Got a brand new pair of Dell/EMC CX200 disk arrays. A total setup fiasco.
OK, a little background here. How to hook up an HP/Compaq fibre channel disk array: Install the FC cards (called Host Bus Adapters, or HBA's). Install the HBA drivers. Plug the array into power, then plug the array into the server. Use Compaq's software to configure RAID, then format the array with the Disk Management snap-in and you're all done.
The Dell/EMC CX 200 initialization instructions are 50 pages long, and involve a null modem cable, an ethernet crossover cable, the use of Dial Up Networking, and Windows NT 4.0, Embedded Edition. I'm not exactly an idiot when it comes to setting up hardware, and it took me 3 days to get the arrays to work.
Look. I don't want to build a rocket ship here. I need disk space, formatted in RAID 10. I don't need a web interface to configure that. I can do that with a character interface, or even a little MMC snapin. If all goes even remotely close to well, I'm going to configure this array exactly one time. Don't spend a lot of effort making the setup look pretty. Just do what everybody else does and I'll be happy. Novelty is the enemy here. A nice, consistent command line interface is fine.
For those who haven't had the (cough) pleasure of setting up an EMC disk array, you get to use this piece of (cough) software called Navisphere. It's basically a little web server that runs on one of your servers, not necessarily one hooked up to the array, that configures the array for you. OK, let's face facts. EMC wanted to build something to impress managers, so they put it on web pages. It's a piece of software that is essentially a manager-impressing crapfest. It's hard to configure, but at least it's hard to use also. It's clunky. It's Java, which won't run on Windows Server 2003 without browsing a lot of web pages, which is purposefully a chore on Windows Server 2003. It's slow (oh, I'm repeating myself, I already said it was in Java). It doesn't work right (oh yeah, repeating myself again, it's in Java after all). I hope the engineers that wrote Navisphere got lots of great resume buzzword compliance out of it, because it doesn't work and I'd hate to think that all the pain I had to go through to use it was for no purpose.
Oh, and Dell sucks yet again: Shipped me nearly $30K in disk array equipment and forgot to include the rack mount kit, the power cables, the null modem cable, or the cable that plugs in the external bonus power supply. Yes, I got a $26K piece of equipment, brand new, not from eBay, and it arrived with no power cables. Just forgot to pack it into the box. Oopsie. And then tried to tell us that it was going to take a WEEK to ship the rack mount kit. We've got 4 hour parts support on those disk arrays. So instead of ordering them through our sales manager, which would have taken over a week for us to get, we called up support and they got the parts out on same-day air. I'd have been happy with overnight, but the choice was 8 hours or 8 days, so Dell loses.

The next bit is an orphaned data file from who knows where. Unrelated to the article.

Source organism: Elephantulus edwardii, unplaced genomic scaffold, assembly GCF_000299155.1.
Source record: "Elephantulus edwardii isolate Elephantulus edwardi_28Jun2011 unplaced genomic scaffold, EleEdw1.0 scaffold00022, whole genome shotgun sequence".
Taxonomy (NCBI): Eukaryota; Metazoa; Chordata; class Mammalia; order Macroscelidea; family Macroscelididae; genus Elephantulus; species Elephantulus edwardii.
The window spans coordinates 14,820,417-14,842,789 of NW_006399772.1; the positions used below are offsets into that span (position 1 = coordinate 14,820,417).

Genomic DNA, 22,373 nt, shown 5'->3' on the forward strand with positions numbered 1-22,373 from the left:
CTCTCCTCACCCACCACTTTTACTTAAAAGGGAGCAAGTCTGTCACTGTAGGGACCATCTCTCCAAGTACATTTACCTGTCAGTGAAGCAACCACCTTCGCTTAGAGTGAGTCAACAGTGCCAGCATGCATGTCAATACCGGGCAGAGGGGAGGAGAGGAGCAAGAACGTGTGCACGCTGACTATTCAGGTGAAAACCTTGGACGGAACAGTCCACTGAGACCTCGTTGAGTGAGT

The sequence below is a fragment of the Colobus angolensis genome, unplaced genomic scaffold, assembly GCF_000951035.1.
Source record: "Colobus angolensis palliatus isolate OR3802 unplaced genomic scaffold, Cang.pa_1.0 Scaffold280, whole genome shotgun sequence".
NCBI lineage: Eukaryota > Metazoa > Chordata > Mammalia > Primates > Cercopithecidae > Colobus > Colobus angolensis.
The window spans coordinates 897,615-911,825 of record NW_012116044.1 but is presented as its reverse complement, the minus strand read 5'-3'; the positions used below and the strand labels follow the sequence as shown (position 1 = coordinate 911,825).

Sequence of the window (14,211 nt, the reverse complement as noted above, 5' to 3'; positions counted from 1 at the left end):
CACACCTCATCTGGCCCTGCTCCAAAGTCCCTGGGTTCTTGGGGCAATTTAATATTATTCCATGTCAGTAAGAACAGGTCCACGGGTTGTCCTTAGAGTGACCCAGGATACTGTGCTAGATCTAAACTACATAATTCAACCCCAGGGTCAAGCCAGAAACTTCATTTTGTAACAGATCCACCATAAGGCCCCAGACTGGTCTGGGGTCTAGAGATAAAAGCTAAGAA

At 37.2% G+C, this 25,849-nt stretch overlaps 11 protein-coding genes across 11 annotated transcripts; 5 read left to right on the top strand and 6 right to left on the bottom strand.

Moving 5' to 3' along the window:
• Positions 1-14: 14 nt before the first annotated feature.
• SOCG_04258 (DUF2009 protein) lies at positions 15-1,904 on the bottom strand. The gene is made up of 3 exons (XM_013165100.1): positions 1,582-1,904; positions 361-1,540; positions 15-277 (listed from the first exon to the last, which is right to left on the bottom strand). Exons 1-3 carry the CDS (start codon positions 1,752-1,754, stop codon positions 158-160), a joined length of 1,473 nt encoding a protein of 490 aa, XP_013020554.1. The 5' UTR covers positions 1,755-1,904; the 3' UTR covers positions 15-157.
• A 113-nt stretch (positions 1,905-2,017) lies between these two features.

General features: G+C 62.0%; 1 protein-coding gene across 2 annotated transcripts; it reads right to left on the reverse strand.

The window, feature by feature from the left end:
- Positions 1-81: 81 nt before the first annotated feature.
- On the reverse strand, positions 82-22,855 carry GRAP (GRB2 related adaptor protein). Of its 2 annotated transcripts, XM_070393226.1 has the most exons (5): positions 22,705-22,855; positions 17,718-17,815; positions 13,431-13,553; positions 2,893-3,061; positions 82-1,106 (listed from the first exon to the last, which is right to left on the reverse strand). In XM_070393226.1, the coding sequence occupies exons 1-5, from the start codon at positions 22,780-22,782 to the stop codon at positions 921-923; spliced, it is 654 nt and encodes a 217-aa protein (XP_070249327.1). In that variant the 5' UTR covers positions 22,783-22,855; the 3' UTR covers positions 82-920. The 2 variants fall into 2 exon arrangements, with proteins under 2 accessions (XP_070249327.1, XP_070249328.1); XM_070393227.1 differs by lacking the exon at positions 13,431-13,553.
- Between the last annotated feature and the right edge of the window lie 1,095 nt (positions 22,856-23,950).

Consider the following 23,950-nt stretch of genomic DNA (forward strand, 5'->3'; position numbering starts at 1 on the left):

The device drivers are terrible. If you download the StorPort drivers for the HBA, you won't be able to make Windows Server 2003 work without a hotfix from Microsoft (a side rant on that follows), and according to Dell/EMC support you won't be able to get their PowerPath software to work if you use the new, spiffy StorPort drivers. If you use the Miniport driver, then the EMC PowerPath software is supposed to work. Guess what: I install the miniport drivers and PowerPath, and suddenly I can't use any of the attached disk arrays even if I do use the Miniport drivers. Uninstall PowerPath and the problems go away. Fortunately, I don't need PowerPath for the configuration I'm using, but I'm sticking with the Miniport drivers anyway. Oh, and I think I paid extra for PowerPath.
OK, and on Microsoft and Hotfixes. I found a link to the article on the QLogic (the HBA provider) web site. The link describes the problems that will happen and then tell you to install the hotfix to prevent the problem. No big deal. Except that I have to call Microsoft to get the hotfix. And they send me an email with a link to the hotfix. How about eliminating the middle man and just putting the link ON A WEB PAGE INSTEAD OF IN AN EMAIL? Maybe even the web page that, oh, I don't know, the article is on? Calling Microsoft added NO VALUE WHATSOEVER to this transaction. The operator I talked to was courteous and efficient and did a great job of getting me what I needed, but was ENTIRELY unnecessary. I can't use the hotfix without Windows Server 2003. I can't use Windows Server 2003 for more than 90 days without registering it with Microsoft. So why do I have to call to get the hotfix? Microsoft already knows who I am, and the hotfix specifically only fixes one problem.
MSCS setup has come a really long way in Server 2003. It's almost fun. Silly little wizard didn't let me pick my quorum disk, and I had to put it in the right place afterwards, but that's piddly compared to how bad it used to be. There's some nice work there. There's even a command line interface that's well documented in case I need to set up a million clusters or something and I want to script it out. Very spiffy. SQL Server 2000 setup on the cluster was a breeze also, and the service pack updates afterwards were very very very well done. With the exception of the hotfix garbage, Microsoft has this stuff down cold.
As a safety note, if you're going to rack mount any of these storage arrays anytime soon, make sure you've got some good friends to help you out. These things are incredibly heavy. Like 85-90 pounds each, in a 3U form factor. Very damn heavy. I'm just glad they go into the bottom of the rack.